Friday, May 28, 2010

The Orange Alligator (5)

My dear hairdresser, Marsha, is headed for a cruise in the Bahamas. She had luscious streaks of pink layered into to her auburn-hennaed hair. She smiled when I complimented her. I have to be careful in swimming pools, she said. The dye can leak into the water and make pink streaks.

Fractal flash: a sort of "Perils of Pauline" theme-and-variation of the psychedelic orange-brown sludge now swirling across a hundred miles of the Louisiana coastline. A couple of days ago, NBC news commentator Brian Williams--yes, the gorgeous Brian, never an alarmist--declared that there is enough oil in this particular reserve to continue gushing throughout our lifetimes. A chilling thought. Sludge now penetrating the marshes is coating everything. Pelicans in Barataria Bay are hobbling around unable to fly. Six months ago, these pelicans had been taken off the endangered species list.

Right now all eyes are glued on operation "Top Kill," in which specially prepared mud is being force-fed into the well to push back on the oil. It can succeed only if the strong pressure of the oil spewing out of the opening can be overwhelmed by an even greater counter-pressure of mud that is being pushed in to clog up the pipe--without busting the broken pipe any more, which of course would make everything much worse. Then the opening must be capped with cement. The technique has been used on land as a plugging technique, but never tried miles beneath the sea.

Twice in the same day this week I got the I Ching hecagram of Calculated Waiting (5). "You may be facing some kind of threat...that could greatly affect you. If you worry about will waste valuable energy through agitation. Do not become agitated by your sense of an impending problem...Destiny is at work here, so nourish one another with cheerfulness and reassurance instead."

It's easier said than done. I want to inhabit this reassuring and cheerful place, but the truth is, a lot of the time I'm freaked. My state is closer to the Two of Swords Tarot card I just pulled a few minutes ago: "Fear and uncertainty about the future add to the sensation of imbalance and insecurity. Blocked emotions are causing you to feel tense and out of sorts."

How long can the "clean-up" work go on, especially with the oil overwhelming the water non-stop? Unrefined crude oil, it turns out, contains high levels of lead, benzene, mercury, and cadmium, all highly toxic substances. Toxic fumes will soon spread for hundreds of miles and make people sick, which has already started to happen. Ultimately nobody will be able to live or work near this. The whole Gulf coast could soon become a dead zone if the oil can't be contained soon. "Did they manage to plug up the hole yet, daddy?" Malia asked her father this morning, while he was in the bathroom shaving.

BP had been warned about the risks of deep-water drilling in the Gulf, in a May 2000 environmental analysis, according to Maureen Dowd in the New York Times. The report advised that "a deep-water blowout of this magnitude in the US Gulf of Mexico could easily turn out to be a potential show stopper." It seems, however, that the Department of Minerals Management Service (MMS) removed those caveats in the final report, just as they also deemed a remote-controlled shut-off switch an unnecessary expense for drilling companies several years ago.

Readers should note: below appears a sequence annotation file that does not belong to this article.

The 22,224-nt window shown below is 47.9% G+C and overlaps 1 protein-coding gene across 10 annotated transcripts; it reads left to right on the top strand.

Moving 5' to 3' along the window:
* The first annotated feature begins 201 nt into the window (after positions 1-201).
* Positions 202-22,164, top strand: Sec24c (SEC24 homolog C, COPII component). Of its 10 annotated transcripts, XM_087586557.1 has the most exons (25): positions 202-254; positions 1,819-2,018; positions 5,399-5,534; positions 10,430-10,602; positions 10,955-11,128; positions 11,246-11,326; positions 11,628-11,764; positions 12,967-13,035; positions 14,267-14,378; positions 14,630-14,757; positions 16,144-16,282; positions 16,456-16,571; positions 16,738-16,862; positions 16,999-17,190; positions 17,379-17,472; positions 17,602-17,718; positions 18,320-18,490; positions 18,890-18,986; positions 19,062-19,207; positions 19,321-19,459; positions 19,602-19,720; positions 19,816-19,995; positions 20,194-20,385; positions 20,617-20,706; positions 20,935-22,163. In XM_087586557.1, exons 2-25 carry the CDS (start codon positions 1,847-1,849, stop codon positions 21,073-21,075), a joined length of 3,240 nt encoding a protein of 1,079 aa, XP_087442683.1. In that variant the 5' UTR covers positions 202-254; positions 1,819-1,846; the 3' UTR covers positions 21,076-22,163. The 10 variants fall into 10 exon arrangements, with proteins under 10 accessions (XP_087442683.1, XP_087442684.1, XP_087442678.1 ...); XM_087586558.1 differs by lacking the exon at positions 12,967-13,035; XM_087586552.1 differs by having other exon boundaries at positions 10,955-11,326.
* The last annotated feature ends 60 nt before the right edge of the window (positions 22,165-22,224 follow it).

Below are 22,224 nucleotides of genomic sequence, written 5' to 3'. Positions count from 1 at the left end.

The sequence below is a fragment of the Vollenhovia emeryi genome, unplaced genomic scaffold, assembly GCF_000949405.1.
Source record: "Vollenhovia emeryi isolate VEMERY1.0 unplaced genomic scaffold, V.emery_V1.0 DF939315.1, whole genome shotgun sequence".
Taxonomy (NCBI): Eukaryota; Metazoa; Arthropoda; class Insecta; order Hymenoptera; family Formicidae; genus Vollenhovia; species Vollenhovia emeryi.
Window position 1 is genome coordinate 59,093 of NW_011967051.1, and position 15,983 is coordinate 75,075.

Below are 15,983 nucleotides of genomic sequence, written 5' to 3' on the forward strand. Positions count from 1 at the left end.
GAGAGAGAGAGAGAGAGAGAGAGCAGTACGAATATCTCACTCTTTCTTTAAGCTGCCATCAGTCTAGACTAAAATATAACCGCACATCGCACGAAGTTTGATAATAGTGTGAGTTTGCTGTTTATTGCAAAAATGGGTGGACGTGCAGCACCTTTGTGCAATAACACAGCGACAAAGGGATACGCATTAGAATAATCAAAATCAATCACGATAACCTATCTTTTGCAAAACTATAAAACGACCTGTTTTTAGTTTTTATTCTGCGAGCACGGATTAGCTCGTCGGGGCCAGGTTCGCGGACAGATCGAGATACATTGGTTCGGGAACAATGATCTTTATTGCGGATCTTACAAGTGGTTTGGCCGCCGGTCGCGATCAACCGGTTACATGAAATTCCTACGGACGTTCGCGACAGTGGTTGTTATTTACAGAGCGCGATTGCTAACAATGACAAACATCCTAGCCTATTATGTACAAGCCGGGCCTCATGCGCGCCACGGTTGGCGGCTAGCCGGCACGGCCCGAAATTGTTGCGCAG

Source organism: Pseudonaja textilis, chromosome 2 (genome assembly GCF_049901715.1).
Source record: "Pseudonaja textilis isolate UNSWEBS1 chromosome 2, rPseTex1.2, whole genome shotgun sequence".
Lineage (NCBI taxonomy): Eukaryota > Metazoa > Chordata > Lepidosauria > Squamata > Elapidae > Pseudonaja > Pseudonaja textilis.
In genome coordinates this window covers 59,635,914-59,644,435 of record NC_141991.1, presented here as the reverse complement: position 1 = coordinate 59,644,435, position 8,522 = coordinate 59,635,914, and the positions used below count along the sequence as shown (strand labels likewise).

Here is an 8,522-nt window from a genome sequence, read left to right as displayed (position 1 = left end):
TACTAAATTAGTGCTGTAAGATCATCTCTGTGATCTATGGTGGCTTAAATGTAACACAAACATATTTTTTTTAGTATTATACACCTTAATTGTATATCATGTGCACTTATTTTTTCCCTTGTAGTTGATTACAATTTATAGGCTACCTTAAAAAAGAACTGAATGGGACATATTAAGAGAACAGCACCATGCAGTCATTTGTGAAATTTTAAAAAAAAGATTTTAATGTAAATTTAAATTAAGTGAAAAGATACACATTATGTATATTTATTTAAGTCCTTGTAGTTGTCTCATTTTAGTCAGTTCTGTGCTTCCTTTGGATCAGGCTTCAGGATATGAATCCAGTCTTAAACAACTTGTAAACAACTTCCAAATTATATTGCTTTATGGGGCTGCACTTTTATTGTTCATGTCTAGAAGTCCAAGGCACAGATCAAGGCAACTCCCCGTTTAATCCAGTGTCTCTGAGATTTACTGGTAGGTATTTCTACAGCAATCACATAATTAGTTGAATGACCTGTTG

They knew the risks, and they ignored them. Out there in the oil-free blogosphere, some people are calling for freezing the assets and jailing some of the top corporate officials involved in the spill. One reader suggested that BP execs should be forced to assist in the clean-up without safety protection (along with the fisherman) and to live on the Louisiana coast for the duration of the clean-up.

Meanwhile, BP's chief executive, Tony Hayward, told reporters after walking along the oil-soaked Fourchon Beach that he had underestimated the possible environmental effects. "I'm as devastated as you are by what I've seen here today," he said. "We are going to do everything in our power to prevent any more oil from coming ashore, and we will clean every last drop up and we will remediate all of the environmental damage." Sounds like a plan.

"We used to live and die without any sense of the planet getting older, or mother earth getting older, living and dying," Martin Amis wrote in "London Fields." "We used to live outside history. But now we're all coterminous. We're inside history now all right, on its leading edge, with the wind ripping past our ears. Hard to love, when you're bracing yourself for impact."

"As you know, Suzi," my friend Bill Rutherfoord writes, "I suspect that stanching the planet's oily wound is beyond anyone's capability. We've always...had the capacity to kill the earth, and now it seems we've harpooned it once too often. To me, all the dead planets orbiting the sun along with the living earth, have strongly suggested a potential fate for our anomalous planet, Perhaps we'll soon join the celestial majority of spinning, rust-colored purgatories, enveloped in turbulent, gaseous firmaments. I'm ashamed." Bill

These days we will most certainly need guides through hell, as we try our best to navigate updated versions of Dante's "Inferno."

1 comment:

samantha said...

If you need a distraction from the oil spill, you can always google search the smoking baby from Indonesia. I can promise it won't make you feel any better, but there is something in it that mirrors our current situation and behavior.
I mean, is there a more destructive metaphor for environmental disaster than a baby who smokes two packs a day?

talk about gallows humor . . .